Our pets are living longer than ever before
Yoda, a canine senior citizen with the physique of a greyhound and the face of a basenji, started behaving oddly a couple of years ago.
Every so often, he would loop aimlessly around the living room of his home in the Elmhurst neighborhood of Sacramento. He stared blankly at bare walls. For the first time in years, he was having accidents in the house. Yoda seemed to be acting a bit like an old man with Alzheimer’s disease, thought his owner, Sacramento lobbyist Jennifer Fearing.
A recent veterinary workup confirmed her suspicions. Yoda, nearing 15, is showing clear signs of canine cognitive dysfunction, the dog equivalent of dementia, according to behavioral and neurology specialists at UC Davis Veterinary Medical Teaching Hospital.
Our pets are living longer, the result of new preventive vaccines, improved nutritional guidelines and state-of-the-art treatment for chronic diseases. Though life expectancy varies by breed and size, it’s not uncommon nowadays for dogs and cats to live 16 to 20 years. But with that longevity comes a new host of challenges. It turns out, elderly dogs and cats are prone to many of the same ailments associated with old age in humans, including heart disease, arthritis, dementia and cancer.
Research suggests that nearly 70 percent of dogs ages 15 years and older show symptoms of cognitive dysfunction, said Melissa Bain, a UC Davis veterinarian whose specialty is animal behavior. Those symptoms can be compared to “human signs of Alzheimer’s,” she said, including becoming lost in familiar places, getting “stuck in corners” of rooms and changes in bathroom habits. About half of cats 15 years and older have symptoms of cognitive decline, research shows.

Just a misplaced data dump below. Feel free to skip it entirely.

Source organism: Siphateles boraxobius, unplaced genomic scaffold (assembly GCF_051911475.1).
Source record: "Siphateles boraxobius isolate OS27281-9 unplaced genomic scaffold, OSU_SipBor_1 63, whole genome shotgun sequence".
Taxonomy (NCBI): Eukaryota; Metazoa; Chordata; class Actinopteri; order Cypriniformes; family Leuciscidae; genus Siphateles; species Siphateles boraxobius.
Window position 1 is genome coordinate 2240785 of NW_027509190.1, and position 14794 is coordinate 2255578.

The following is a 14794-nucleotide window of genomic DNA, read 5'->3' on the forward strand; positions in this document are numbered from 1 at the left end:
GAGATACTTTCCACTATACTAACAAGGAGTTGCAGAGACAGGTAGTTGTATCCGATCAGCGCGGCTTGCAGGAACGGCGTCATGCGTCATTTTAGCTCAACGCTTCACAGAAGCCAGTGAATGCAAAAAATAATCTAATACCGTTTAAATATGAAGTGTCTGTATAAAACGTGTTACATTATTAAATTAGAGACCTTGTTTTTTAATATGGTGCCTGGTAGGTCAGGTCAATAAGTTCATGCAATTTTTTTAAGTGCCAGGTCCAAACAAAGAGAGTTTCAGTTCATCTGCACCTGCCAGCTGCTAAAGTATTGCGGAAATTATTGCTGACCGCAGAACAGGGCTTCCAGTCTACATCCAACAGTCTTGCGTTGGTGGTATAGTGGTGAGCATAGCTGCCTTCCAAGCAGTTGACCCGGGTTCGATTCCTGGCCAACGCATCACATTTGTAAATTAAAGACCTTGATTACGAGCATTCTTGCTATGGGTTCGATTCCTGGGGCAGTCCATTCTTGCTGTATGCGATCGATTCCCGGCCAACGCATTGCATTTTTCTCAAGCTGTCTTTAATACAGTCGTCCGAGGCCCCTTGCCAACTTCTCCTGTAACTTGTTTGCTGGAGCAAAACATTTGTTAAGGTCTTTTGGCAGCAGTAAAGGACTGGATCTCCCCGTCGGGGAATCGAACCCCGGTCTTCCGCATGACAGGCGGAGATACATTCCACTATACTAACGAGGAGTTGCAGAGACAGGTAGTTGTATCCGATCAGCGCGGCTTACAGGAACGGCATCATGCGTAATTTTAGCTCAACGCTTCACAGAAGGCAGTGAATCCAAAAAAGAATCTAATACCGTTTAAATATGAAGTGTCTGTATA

Autopsies on the brains of older dogs and cats show changes similar to those that occur in humans with Alzheimer’s disease, including atrophy, a loss of neurons and evidence of “plaques” or calcification. These changes are not a natural part of aging, Bain said, and can cause confusion, detachment from human companions, memory loss and other symptoms related to mental function.
Diagnosing canine cognitive dysfunction often involves a process of elimination. A pet that stands still and stares blankly may be suffering a minor seizure rather than dementia. Pets that seem detached may simply be in pain. Changes in bathroom habits could be a sign of kidney disease.
Veterinarians need to rule out those possibilities and others before making a diagnosis of cognitive dysfunction, Bain said. A team of specialists at UC Davis spent more than two hours with Yoda before determining that his issues were likely a result of a decline in brain function.
As with Alzheimer’s disease, no cure exists for canine cognitive decline. But various studies suggest that a combination of diets rich in antioxidants, supplements including ginkgo biloba and coconut oil, and mental stimulation can give pets more quality time with their families.
“We can’t cure it, but we can do a good job of managing it,” Bain said. “We can try to slow the progression.”
Fearing is president of a consulting and lobbying firm that represents, among other organizations, the Humane Society of the United States. She brings Yoda to her downtown office every day so she can watch over him.
In an effort to stem Yoda’s symptoms, Fearing now feeds him a prescription “brain diet” and engages him several times a day with games that require him to work for his treats. At home, her hardwood floors are draped with rugs to help Yoda maintain traction. The home, which she shares with her husband, Jay Chamberlin, is scattered with toys. Yoda also receives regular treatments from a veterinary acupuncturist to relieve arthritic pain and stimulate brain function.